Hunger Games (book & movie)

On Saturday, we gave into our children’s pleadings (whinings?) and took them to see the movie, Hunger Games, since everyone in their grades had seen it already.  After getting home from the movie, I then promptly read the book to see how true to the book the movie was.

Book first (priorities are priorities).  Hunger Games is classified as a Young Adults book and is a quick read for adults.  That being said, the book is well-written, well-paced and with an original, if dark, plot.  The characters are complex, neither entirely good nor evil and are well-rounded.  The heroine, Katniss, is both likeable and unlikeable.  It is a surprisingly sophisticated novel.  I enjoyed it, although the premise is extremely dark.

Now, the movie.  The movie is very true to the book (not surprising, since the author, Suzanne Collins, co-wrote the screenplay).  It is, however, much more graphic and violent.  The book, while it contains violent scenes, does not go into overly detailed descriptions of the violence.  And the movie does as much violence offscreen as it can.  (The movie is rated PG-13.)  However, the plot is by definition violent, and the movie can’t hide that fact.  It is beautifully filmed, with the director doing a lovely job showing things from a particular character’s perspective, and the actors and actresses all do a good job (with a particular shout out to Stanley Tucci).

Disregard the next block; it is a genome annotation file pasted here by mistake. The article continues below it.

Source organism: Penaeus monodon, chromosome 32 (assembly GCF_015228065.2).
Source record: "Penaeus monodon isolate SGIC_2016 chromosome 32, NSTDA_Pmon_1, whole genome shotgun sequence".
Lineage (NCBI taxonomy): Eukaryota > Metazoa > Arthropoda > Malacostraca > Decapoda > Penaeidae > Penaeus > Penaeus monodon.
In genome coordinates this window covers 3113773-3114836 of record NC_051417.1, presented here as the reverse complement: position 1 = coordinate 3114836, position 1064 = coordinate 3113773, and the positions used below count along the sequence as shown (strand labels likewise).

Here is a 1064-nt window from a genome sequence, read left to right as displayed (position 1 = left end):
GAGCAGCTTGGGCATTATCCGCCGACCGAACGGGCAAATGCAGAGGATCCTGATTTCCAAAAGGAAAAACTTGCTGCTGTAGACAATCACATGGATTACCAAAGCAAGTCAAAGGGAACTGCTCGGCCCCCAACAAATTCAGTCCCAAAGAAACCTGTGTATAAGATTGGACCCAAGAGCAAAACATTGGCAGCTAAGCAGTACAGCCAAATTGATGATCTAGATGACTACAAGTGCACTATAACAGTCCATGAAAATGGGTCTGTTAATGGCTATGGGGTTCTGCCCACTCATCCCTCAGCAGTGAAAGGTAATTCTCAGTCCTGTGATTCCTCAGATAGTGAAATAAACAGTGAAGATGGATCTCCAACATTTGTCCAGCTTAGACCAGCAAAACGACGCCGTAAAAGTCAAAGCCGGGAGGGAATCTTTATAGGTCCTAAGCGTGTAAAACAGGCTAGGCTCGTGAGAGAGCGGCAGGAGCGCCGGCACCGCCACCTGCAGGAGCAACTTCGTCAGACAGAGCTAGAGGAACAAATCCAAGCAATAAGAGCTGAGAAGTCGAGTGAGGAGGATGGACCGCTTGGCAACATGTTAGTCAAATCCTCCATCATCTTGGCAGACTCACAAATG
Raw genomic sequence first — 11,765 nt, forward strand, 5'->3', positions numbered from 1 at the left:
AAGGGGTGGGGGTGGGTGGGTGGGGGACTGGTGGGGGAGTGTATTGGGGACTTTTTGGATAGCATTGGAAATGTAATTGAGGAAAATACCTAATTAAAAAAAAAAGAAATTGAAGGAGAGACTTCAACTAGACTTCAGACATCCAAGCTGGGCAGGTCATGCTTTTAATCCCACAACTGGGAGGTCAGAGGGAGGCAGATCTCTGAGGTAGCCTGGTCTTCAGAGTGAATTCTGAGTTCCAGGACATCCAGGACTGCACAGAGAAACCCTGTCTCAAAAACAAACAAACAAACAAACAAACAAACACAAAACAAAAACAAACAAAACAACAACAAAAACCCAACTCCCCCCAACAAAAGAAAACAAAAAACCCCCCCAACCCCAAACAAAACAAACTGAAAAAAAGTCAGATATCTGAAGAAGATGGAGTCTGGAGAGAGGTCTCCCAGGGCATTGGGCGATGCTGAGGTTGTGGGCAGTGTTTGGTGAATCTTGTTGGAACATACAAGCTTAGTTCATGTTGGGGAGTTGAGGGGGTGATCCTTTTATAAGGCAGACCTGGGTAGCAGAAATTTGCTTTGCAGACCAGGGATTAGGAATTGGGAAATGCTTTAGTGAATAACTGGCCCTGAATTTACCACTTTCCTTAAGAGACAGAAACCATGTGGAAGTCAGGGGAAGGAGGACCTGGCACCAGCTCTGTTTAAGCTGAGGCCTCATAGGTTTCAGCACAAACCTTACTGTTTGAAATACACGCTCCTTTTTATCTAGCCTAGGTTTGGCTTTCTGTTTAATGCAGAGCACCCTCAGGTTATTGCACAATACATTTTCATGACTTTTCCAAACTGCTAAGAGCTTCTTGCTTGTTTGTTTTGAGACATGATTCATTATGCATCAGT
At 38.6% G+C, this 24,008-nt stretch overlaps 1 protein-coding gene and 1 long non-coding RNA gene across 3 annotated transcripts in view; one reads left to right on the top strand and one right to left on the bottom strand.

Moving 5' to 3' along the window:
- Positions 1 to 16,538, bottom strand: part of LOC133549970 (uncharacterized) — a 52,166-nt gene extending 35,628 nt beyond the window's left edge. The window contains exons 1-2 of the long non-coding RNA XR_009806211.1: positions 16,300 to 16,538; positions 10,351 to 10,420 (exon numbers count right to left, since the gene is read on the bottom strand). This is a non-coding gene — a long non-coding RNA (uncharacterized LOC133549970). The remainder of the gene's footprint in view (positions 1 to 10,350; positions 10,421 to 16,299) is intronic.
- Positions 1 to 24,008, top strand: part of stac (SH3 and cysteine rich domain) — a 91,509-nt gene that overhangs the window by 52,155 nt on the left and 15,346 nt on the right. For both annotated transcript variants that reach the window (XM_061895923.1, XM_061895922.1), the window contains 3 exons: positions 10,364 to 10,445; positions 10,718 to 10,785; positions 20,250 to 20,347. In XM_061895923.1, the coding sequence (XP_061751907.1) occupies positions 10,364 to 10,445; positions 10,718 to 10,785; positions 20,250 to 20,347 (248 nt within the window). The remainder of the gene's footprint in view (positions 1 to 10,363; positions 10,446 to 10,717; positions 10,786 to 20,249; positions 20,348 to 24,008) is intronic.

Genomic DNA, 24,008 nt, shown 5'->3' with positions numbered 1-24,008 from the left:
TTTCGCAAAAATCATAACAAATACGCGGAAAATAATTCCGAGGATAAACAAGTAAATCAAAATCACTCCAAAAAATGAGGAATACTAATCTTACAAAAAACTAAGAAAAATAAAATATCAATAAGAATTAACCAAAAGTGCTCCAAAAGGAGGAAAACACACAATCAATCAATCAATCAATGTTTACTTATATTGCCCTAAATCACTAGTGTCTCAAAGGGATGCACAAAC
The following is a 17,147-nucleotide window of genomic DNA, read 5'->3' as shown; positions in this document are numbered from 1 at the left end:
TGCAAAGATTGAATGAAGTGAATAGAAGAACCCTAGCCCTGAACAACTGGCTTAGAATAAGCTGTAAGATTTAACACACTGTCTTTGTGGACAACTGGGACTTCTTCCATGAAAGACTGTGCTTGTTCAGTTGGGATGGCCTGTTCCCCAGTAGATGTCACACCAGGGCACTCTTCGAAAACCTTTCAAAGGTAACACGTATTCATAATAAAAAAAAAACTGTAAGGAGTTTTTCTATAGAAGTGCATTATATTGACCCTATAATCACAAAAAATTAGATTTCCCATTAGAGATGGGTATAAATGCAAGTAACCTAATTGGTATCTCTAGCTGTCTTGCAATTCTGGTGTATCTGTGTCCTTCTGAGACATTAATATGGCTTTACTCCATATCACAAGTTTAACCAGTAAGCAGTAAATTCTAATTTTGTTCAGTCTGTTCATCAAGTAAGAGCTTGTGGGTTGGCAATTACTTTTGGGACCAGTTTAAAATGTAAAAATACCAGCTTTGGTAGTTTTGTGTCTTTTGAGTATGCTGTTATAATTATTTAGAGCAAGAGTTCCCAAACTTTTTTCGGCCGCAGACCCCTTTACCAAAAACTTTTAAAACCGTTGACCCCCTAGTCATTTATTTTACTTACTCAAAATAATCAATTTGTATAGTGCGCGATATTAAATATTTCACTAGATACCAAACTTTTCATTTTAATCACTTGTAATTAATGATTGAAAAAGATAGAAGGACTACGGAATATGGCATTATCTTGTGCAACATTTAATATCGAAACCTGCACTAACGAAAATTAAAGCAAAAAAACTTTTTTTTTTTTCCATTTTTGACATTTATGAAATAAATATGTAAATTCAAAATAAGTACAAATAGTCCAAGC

All that being said, the plot is disturbing, especially since it deals with children and violence.  I like violent movies and even darkly comic violent movies, but this is neither.  It’s difficult to have any light moments when you’re reading or watching about a group of children who have to kill each other until a single victor emerges.

If you can get past the plot, the book is well written and enjoyable (I gave it 3 out of 5 stars on Goodreads) and the movie is an excellent adaptation of the book.  You just have to get past the plot.

I am told (by the aforementioned pleading kids) that the second and third books of the trilogy (Catching Fire and Mockingjay) deal more with the possibility of impending rebellions against the totalitarian government.  Now, that is a plot I can get into!

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